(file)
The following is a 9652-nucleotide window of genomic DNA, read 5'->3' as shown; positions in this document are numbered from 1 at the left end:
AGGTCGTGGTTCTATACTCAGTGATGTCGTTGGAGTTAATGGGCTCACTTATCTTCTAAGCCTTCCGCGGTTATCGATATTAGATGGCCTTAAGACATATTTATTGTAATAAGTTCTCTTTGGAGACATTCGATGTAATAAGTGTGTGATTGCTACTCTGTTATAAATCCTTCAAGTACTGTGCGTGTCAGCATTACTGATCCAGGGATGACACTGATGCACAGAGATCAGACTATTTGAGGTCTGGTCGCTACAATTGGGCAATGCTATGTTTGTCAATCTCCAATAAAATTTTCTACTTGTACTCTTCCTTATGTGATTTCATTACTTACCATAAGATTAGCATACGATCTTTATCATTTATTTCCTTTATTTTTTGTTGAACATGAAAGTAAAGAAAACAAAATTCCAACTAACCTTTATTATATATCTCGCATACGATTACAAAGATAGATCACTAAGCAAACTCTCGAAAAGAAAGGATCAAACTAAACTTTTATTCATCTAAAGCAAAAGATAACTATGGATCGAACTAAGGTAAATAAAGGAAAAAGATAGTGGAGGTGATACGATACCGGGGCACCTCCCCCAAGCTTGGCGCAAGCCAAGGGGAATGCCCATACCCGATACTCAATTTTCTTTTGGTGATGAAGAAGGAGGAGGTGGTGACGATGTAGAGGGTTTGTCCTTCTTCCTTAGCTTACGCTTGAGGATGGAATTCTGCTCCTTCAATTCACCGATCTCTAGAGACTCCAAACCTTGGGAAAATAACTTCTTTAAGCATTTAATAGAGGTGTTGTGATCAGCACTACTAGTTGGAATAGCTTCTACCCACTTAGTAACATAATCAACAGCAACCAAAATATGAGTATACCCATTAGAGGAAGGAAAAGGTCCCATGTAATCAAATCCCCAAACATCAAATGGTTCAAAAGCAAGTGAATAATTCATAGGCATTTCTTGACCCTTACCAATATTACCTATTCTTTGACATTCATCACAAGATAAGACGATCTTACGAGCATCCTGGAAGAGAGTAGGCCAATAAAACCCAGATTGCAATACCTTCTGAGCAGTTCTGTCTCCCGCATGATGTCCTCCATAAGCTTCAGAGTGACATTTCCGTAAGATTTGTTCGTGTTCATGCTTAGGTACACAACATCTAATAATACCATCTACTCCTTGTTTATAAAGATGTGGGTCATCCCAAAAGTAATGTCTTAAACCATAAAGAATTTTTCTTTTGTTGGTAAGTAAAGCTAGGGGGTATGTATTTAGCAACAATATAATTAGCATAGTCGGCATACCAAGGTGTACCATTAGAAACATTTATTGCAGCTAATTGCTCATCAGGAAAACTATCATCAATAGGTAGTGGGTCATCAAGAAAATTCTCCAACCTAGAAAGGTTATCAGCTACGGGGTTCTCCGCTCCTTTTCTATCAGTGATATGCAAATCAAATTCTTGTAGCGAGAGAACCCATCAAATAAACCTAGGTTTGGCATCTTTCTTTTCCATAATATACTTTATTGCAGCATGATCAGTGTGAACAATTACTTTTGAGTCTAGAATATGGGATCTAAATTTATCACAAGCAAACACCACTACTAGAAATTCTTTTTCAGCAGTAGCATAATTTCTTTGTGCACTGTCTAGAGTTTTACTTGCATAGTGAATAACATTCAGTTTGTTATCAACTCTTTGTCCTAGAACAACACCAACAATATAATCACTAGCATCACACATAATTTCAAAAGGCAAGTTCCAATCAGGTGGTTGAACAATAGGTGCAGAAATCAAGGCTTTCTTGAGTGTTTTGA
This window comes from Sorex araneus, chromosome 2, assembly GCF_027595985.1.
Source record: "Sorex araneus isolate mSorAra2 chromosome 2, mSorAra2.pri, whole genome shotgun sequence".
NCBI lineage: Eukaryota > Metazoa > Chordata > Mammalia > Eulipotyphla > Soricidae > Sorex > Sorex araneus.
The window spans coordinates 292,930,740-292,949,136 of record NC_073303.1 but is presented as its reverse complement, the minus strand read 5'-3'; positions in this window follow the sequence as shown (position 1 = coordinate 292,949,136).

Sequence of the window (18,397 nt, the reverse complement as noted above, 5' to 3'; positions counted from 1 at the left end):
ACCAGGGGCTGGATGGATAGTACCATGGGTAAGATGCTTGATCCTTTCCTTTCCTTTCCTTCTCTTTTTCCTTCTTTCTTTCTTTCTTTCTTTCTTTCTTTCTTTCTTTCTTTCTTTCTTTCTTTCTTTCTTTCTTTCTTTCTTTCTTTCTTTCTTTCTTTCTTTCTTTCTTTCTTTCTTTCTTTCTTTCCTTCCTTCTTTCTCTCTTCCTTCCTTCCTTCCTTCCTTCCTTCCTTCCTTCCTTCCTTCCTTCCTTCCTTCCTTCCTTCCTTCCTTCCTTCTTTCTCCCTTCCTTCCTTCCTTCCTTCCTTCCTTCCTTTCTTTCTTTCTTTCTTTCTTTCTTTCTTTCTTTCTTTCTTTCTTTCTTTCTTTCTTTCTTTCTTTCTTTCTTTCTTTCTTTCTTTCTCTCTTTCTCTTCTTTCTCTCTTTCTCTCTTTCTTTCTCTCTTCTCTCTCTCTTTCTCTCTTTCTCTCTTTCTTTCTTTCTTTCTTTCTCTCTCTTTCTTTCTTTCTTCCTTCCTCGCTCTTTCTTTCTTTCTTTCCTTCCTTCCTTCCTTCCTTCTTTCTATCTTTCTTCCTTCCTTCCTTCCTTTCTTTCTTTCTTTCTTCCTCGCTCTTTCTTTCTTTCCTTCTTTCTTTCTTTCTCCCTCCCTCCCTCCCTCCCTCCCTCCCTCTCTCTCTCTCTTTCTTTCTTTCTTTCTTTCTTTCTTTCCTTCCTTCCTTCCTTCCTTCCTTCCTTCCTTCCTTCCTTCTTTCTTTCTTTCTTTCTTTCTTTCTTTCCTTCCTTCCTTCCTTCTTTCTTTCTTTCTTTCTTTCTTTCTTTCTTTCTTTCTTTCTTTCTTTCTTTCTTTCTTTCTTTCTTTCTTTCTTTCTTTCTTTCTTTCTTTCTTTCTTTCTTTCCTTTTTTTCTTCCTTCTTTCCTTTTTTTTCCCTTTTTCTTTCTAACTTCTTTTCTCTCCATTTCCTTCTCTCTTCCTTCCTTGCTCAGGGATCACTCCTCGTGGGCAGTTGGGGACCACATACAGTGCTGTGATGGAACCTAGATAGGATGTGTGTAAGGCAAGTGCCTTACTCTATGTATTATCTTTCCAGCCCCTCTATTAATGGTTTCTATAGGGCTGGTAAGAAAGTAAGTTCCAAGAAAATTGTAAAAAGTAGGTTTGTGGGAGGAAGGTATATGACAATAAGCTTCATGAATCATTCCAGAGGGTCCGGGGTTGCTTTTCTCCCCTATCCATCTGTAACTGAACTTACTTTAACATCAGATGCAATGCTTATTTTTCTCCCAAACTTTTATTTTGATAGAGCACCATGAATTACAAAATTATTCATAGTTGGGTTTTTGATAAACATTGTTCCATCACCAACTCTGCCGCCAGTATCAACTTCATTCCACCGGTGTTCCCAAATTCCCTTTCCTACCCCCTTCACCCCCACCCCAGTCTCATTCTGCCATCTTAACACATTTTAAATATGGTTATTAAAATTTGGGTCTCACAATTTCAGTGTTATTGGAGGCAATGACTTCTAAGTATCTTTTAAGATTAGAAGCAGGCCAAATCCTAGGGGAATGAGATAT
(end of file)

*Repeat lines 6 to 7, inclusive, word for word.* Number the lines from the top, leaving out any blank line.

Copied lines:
The window spans coordinates 292,930,740-292,949,136 of record NC_073303.1 but is presented as its reverse complement, the minus strand read 5'-3'; positions in this window follow the sequence as shown (position 1 = coordinate 292,949,136).

Sequence of the window (18,397 nt, the reverse complement as noted above, 5' to 3'; positions counted from 1 at the left end):